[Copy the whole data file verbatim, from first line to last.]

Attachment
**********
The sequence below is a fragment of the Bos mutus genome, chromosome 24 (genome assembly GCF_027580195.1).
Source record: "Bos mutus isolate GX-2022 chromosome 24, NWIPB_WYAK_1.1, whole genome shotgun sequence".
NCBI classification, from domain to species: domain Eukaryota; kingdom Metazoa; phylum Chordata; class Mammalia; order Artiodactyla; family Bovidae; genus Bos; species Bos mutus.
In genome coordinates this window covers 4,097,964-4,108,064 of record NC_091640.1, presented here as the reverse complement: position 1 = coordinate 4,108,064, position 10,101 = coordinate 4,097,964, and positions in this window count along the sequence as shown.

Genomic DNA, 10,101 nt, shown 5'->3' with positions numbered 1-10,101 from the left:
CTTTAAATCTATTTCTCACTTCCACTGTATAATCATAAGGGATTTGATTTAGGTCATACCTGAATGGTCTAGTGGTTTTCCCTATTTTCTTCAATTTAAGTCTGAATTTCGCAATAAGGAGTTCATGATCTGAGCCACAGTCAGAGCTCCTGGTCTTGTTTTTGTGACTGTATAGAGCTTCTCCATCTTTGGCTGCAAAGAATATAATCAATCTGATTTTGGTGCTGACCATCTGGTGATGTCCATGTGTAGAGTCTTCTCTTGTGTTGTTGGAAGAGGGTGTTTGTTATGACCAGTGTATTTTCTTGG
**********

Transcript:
The sequence below is a fragment of the Bos mutus genome, chromosome 24 (genome assembly GCF_027580195.1).
Source record: "Bos mutus isolate GX-2022 chromosome 24, NWIPB_WYAK_1.1, whole genome shotgun sequence".
NCBI classification, from domain to species: domain Eukaryota; kingdom Metazoa; phylum Chordata; class Mammalia; order Artiodactyla; family Bovidae; genus Bos; species Bos mutus.
In genome coordinates this window covers 4,097,964-4,108,064 of record NC_091640.1, presented here as the reverse complement: position 1 = coordinate 4,108,064, position 10,101 = coordinate 4,097,964, and positions in this window count along the sequence as shown.

Genomic DNA, 10,101 nt, shown 5'->3' with positions numbered 1-10,101 from the left:
CTTTAAATCTATTTCTCACTTCCACTGTATAATCATAAGGGATTTGATTTAGGTCATACCTGAATGGTCTAGTGGTTTTCCCTATTTTCTTCAATTTAAGTCTGAATTTCGCAATAAGGAGTTCATGATCTGAGCCACAGTCAGAGCTCCTGGTCTTGTTTTTGTGACTGTATAGAGCTTCTCCATCTTTGGCTGCAAAGAATATAATCAATCTGATTTTGGTGCTGACCATCTGGTGATGTCCATGTGTAGAGTCTTCTCTTGTGTTGTTGGAAGAGGGTGTTTGTTATGACCAGTGTATTTTCTTGG